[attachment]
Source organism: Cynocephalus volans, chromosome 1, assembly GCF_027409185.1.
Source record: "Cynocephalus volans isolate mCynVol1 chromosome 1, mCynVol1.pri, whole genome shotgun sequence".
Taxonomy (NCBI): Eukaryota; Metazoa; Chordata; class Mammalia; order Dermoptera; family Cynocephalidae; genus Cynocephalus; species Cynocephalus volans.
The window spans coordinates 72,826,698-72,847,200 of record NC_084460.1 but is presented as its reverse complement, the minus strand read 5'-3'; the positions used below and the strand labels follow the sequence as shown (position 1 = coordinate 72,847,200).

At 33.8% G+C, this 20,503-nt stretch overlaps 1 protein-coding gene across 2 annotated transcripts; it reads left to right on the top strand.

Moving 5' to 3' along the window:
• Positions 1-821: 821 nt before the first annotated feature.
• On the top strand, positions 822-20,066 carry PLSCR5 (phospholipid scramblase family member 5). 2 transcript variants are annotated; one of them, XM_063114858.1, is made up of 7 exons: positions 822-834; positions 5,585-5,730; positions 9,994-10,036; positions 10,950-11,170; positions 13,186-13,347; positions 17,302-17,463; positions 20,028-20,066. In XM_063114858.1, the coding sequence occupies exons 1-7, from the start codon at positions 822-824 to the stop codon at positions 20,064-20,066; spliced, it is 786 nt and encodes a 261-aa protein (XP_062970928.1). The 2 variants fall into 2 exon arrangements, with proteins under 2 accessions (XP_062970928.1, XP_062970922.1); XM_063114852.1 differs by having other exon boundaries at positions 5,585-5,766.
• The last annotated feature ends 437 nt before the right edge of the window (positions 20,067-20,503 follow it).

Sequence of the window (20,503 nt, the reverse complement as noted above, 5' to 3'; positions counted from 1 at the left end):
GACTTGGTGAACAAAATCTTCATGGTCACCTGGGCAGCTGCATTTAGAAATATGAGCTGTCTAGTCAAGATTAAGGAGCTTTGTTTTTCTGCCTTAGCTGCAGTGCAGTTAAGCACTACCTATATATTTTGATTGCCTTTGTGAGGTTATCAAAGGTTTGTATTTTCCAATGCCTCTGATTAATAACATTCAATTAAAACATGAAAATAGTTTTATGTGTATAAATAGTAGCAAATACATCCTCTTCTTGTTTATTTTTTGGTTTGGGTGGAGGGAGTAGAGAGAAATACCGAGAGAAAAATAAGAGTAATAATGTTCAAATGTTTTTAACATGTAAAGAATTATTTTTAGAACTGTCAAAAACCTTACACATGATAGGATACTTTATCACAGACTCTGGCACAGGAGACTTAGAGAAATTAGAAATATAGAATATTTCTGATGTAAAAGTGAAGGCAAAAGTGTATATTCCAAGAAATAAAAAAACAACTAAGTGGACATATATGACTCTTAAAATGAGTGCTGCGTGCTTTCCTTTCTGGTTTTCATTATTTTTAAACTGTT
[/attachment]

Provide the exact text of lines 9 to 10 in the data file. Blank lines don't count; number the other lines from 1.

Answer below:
• The last annotated feature ends 437 nt before the right edge of the window (positions 20,067-20,503 follow it).

Sequence of the window (20,503 nt, the reverse complement as noted above, 5' to 3'; positions counted from 1 at the left end):